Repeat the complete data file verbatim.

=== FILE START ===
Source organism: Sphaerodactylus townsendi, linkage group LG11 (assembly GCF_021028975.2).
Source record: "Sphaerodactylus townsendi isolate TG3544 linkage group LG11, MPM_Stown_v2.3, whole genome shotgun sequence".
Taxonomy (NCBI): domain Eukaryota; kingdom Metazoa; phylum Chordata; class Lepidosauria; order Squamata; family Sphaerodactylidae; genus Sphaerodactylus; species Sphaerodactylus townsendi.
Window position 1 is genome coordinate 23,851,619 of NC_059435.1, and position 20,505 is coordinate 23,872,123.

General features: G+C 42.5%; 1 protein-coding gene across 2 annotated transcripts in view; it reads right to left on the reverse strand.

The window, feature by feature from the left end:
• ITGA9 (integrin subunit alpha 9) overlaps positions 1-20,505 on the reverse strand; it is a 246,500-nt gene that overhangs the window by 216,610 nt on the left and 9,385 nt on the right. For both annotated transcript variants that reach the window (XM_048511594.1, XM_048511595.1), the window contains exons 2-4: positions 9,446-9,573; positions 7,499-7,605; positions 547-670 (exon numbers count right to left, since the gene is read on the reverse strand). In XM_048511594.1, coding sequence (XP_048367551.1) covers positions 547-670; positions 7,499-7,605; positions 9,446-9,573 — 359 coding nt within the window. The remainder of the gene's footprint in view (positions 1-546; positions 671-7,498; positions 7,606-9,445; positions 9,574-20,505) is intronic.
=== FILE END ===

Source organism: Sphaerodactylus townsendi, linkage group LG11 (assembly GCF_021028975.2).
Source record: "Sphaerodactylus townsendi isolate TG3544 linkage group LG11, MPM_Stown_v2.3, whole genome shotgun sequence".
Taxonomy (NCBI): domain Eukaryota; kingdom Metazoa; phylum Chordata; class Lepidosauria; order Squamata; family Sphaerodactylidae; genus Sphaerodactylus; species Sphaerodactylus townsendi.
Window position 1 is genome coordinate 23,851,619 of NC_059435.1, and position 20,505 is coordinate 23,872,123.

General features: G+C 42.5%; 1 protein-coding gene across 2 annotated transcripts in view; it reads right to left on the reverse strand.

The window, feature by feature from the left end:
• ITGA9 (integrin subunit alpha 9) overlaps positions 1-20,505 on the reverse strand; it is a 246,500-nt gene that overhangs the window by 216,610 nt on the left and 9,385 nt on the right. For both annotated transcript variants that reach the window (XM_048511594.1, XM_048511595.1), the window contains exons 2-4: positions 9,446-9,573; positions 7,499-7,605; positions 547-670 (exon numbers count right to left, since the gene is read on the reverse strand). In XM_048511594.1, coding sequence (XP_048367551.1) covers positions 547-670; positions 7,499-7,605; positions 9,446-9,573 — 359 coding nt within the window. The remainder of the gene's footprint in view (positions 1-546; positions 671-7,498; positions 7,606-9,445; positions 9,574-20,505) is intronic.